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FOCUS: Robert Parry | NYT's Belated Admission on Contra-Cocaine
Robert Parry, Consortium News

Parry writes: "Nearly three decades since the stories of
Nicaraguan Contra-cocaine trafficking first appeared in
1985, the New York Times has finally, forthrightly admitted
the allegations were true, although this belated
acknowledgement comes in a movie review buried deep inside
Sunday’s paper."

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Missouri plan for possible riots if cop is not indicted


Missouri authorities are drawing up contingency plans and seeking intelligence from US police departments on out-of-state agitators, fearing that fresh riots could erupt if a grand jury does not indict a white officer for killing a black teen.

The plans are being thrashed out in meetings being held two to three times a week, according to people who have attended them. The FBI said it was also involved in the discussions.

Details of the meetings and intelligence sharing by Missouri police agencies and their counterparts in other parts of the country have not been reported before.

The grand jury is expected to decide next month whether to bring criminal charges against police officer Darren Wilson, who shot dead Michael Brown, 18, on Aug. 9 in Ferguson, Missouri.

In differing accounts, police have said Brown struggled with Wilson before the fatal shots were fired. But some witnesses say Brown held up his hands and was surrendering when he was shot multiple times in the head and chest.

If charges are not brought against Wilson, police fear an outbreak of violence not just in the St. Louis suburb of Ferguson, but across the greater metropolitan area and even in other US cities, according to St. Louis County Police Chief Jon Belmar and others involved in the planning meetings.

James Knowles, the Ferguson mayor who has been attending the meetings, told Reuters the fear is that if violence is triggered by the grand jury decision, “the unrest is going to be far beyond the city of Ferguson.”

Brown’s killing sparked days of protests in Ferguson in August and looting that caused millions of dollars of property damage. Police were sharply criticised for what was seen as a heavy handed response to the protests, firing tear gas and arresting hundreds of people.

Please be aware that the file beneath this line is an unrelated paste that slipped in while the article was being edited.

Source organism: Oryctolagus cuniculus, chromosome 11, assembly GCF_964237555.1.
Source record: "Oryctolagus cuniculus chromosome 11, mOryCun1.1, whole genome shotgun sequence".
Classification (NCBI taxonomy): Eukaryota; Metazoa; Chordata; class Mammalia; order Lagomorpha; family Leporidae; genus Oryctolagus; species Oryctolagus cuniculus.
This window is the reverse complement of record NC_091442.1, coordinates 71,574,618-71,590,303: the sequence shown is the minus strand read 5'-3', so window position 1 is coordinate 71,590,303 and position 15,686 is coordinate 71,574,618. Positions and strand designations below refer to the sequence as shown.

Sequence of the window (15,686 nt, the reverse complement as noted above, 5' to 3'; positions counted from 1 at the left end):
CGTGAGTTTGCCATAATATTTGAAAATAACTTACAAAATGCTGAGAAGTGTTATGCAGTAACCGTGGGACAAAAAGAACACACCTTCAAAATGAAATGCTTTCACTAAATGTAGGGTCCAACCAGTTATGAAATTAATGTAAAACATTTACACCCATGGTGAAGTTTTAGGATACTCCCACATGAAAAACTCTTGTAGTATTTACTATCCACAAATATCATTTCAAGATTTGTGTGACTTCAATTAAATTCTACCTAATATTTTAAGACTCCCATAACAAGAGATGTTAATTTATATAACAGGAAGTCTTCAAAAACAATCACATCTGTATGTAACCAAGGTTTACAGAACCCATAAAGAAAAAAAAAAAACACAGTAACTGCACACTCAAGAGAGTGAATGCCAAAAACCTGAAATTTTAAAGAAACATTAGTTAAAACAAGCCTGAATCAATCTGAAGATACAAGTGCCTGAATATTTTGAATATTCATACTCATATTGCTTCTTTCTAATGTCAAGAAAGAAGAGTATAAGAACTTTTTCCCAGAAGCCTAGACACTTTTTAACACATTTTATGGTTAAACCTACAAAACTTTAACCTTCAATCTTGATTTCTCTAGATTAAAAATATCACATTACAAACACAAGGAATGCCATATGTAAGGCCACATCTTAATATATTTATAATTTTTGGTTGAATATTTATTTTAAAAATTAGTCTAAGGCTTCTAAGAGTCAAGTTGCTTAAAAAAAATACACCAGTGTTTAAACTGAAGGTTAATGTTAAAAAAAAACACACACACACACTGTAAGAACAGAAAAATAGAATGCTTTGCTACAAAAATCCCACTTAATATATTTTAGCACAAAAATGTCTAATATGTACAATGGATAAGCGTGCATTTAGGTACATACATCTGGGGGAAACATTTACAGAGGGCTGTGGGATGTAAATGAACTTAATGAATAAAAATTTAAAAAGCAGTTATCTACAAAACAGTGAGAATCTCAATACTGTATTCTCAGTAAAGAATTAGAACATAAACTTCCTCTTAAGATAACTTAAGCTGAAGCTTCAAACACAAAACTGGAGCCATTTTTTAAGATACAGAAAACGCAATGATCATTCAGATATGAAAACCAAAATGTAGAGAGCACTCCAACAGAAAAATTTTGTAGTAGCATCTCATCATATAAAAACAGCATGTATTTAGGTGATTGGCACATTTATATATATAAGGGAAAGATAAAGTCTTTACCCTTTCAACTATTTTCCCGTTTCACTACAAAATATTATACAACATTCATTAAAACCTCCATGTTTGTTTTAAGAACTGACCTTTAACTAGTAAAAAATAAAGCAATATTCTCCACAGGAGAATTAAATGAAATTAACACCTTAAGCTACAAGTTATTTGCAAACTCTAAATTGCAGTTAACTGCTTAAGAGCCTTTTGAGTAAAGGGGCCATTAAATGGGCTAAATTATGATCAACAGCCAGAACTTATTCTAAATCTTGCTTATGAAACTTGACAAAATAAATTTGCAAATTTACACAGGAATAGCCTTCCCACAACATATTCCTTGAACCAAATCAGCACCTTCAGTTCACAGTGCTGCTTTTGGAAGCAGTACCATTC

Protesters and civil rights groups say Brown’s death is part of a national epidemic in which a disproportionately high number of unarmed black men are fatally shot by white police officers, an allegation police deny.

Missouri law enforcement officials have been in contact with police chiefs in Los Angeles, New York, Florida and Cincinnati, Ohio as they prepare for the grand jury decision, Belmar said.

Of the 227 people arrested between Aug. 10 and Sept. 9 in connection with protests over Brown’s death, 36 were from outside Missouri, including seven from New York, 12 from Illinois and five from California, according to arrest records provided by the St. Louis county police.

“We know outside groups visited us in August. We are expecting that different people will come in from outside the St. Louis area,” if the grand jury decides not to indict Wilson, Belmar said.

One focus of the meetings has been on how to respond in the event of riots, the police chief said. Police faced a public backlash when they initially deployed armored carriers and carried military-style assault rifles after Brown’s shooting.

Representatives of the Missouri State Highway Patrol, St. Louis County Police, St. Louis city police and Ferguson police have been attending the meetings, Belmar said. The top FBI official in St Louis, Agent William Woods, attended a strategy meeting last week, said St Louis FBI spokeswoman Rebecca Wu.

Plans have not been finalised. It was announced last week that the St. Louis County Police will take the lead from the tiny Ferguson force in patrolling the city’s streets.

The contingency planning comes as black and white residents of Ferguson, a city fraught with racial tensions and simmering anger after Brown’s death, brace for the grand jury decision.

The nine white and three black jurors have heard evidence from dozens of witnesses, including Wilson, who has been under police protection at an undisclosed location since the shooting, said Bob McCulloch, the chief St. Louis county prosecutor overseeing the grand jury proceedings.

Police and elected officials are meeting regularly with multi-racial citizen groups in a bid to improve community relations, tackle concerns about police discrimination, and avoid the turmoil that followed Brown’s shooting. Civil unrest is still the “worst case scenario”, Knowles said.
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see link for full story


Kristin Nyunt, ex-wife of former P.G. cop, charged in federal wiretapping case.

John Nyunt NIC COURY
Former Pacific Grove Cmdr. John Nyunt was implicated in his ex-wife's identity theft scheme.
Posted: Friday, October 17, 2014 5:30 pm

In July, Kristin Nyunt—he ex-wife of former Pacific Grove Police Cmdr. John Nyunt—pleaded guilty to five counts of identity theft, two counts of computer network fraud, one count of residential burglary and two counts of forgery.
Now there's more. The Monterey County District Attorney's Office had been partnering with the FBI on this investigation, and on Friday, FBI Special Agency David J. Johnson and U.S. Attorney Melinda Haag announced Nyunt is facing two additional county of illegal wiretapping and the possession of illegal spyware tools.
Nyunt allegedly utilized spy software from 2010-12, which was installed secretly on a police officer's phone. (Court documents filed to date don't specify which officer, or how many.)